After acquiring Kuwaiti food delivery service Talabat in February, Rocket Internet is back in the Middle East, as one of its start-ups, Helpling, opened up offices in Dubai.
Although Helpling has been operating in the United Arab Emirates since January, they officially announced their entry into Singapore, United Arab Emirates and Australia this week. The German company, dubbed an "Uber for cleaners," currently operates in 12 countries.
"These markets are very service orientated, with a history of home services. They also have a very well-developed mobile consumer culture but the home services industry has, thus far, not kept up or integrated the advantages that digitization brings along. We are here to fill this gap," Benedikt Franke, co-founder of Helpling, said in a statement.
Although Helpling usually works only with freelance cleaners, they took special market considerations in Dubai, working only with outside agencies that employ Filipino cleaners.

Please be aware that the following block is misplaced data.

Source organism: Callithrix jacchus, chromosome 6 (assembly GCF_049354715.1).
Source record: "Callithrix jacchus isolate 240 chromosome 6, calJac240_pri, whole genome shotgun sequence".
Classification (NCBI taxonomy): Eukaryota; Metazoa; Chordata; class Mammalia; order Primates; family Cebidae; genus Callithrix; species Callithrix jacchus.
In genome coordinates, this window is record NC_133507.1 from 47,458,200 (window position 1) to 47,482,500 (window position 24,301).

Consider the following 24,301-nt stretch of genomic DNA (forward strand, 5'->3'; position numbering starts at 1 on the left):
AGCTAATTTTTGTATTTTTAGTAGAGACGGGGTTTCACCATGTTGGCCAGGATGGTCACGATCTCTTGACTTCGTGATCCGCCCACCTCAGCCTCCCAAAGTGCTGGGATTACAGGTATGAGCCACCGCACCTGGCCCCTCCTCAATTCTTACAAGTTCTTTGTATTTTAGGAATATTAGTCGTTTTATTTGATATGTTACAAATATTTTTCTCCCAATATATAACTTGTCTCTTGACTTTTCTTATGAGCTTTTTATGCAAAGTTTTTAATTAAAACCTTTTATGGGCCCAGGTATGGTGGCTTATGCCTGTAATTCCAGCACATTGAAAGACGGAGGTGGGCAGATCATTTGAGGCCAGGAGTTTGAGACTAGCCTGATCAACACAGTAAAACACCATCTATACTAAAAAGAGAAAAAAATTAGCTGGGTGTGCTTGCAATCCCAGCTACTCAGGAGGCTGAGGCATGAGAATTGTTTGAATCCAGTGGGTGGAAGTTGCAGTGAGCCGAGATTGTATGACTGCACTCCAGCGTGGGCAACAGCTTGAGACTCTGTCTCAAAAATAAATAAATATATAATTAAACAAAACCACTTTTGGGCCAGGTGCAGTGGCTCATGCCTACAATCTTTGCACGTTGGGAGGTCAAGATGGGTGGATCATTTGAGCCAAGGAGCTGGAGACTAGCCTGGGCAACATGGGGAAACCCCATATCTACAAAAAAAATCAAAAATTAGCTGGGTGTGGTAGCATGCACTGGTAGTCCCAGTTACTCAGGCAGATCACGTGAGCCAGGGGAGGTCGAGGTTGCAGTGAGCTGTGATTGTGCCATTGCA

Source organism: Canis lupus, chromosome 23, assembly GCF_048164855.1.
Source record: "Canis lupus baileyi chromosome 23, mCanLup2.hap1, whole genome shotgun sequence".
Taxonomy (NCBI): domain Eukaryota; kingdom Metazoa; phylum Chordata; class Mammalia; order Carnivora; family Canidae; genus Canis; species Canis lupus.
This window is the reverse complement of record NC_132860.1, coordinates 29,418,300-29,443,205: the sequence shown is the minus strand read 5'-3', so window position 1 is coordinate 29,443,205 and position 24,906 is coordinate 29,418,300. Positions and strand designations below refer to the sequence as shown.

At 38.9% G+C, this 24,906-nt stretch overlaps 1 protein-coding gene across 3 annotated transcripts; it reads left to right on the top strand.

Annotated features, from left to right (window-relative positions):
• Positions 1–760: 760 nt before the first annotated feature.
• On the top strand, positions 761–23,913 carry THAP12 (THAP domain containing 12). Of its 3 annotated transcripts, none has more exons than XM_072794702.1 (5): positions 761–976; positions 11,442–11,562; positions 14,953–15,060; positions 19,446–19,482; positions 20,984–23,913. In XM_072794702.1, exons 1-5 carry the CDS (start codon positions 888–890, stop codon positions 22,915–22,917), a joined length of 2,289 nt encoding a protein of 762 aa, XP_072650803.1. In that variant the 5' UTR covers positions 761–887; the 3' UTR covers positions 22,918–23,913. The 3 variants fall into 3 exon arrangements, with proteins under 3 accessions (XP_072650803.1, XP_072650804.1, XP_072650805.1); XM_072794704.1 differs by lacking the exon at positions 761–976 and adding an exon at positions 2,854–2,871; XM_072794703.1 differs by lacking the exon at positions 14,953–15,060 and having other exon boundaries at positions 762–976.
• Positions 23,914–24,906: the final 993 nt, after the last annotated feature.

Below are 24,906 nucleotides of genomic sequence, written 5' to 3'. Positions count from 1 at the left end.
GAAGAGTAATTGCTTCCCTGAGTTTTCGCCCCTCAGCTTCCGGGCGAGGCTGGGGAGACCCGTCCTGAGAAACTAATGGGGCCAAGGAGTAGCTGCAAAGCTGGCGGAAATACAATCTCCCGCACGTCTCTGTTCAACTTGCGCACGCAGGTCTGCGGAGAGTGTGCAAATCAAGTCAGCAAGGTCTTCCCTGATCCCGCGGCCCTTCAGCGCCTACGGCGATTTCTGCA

Helpling Middle East co-founder Manar Alkassa explains to The National that the service would help reduce illegal employment of cleaning staff, saying that:
"We want to sort out this mess in the market,” Alkassar said. “There are Dh50,000 to Dh100,000 fines for the people who employ illegal cleaners. And we want to help to bring this business into legality.”
Cleaning services are already widespread in Dubai, but Helpling believes that it can help digitize the economy, boasting that users can book a cleaner in 60 seconds via mobile.
It is yet to be determined if this service will take off, but Rocket Internet's purchasing-happy reputation proceeds them, as Helping acquired a local cleaning start-up Spickify in Singapore only a few weeks after opening up shop. Can we expect the same for Dubai? Entrepreneurs can only hope.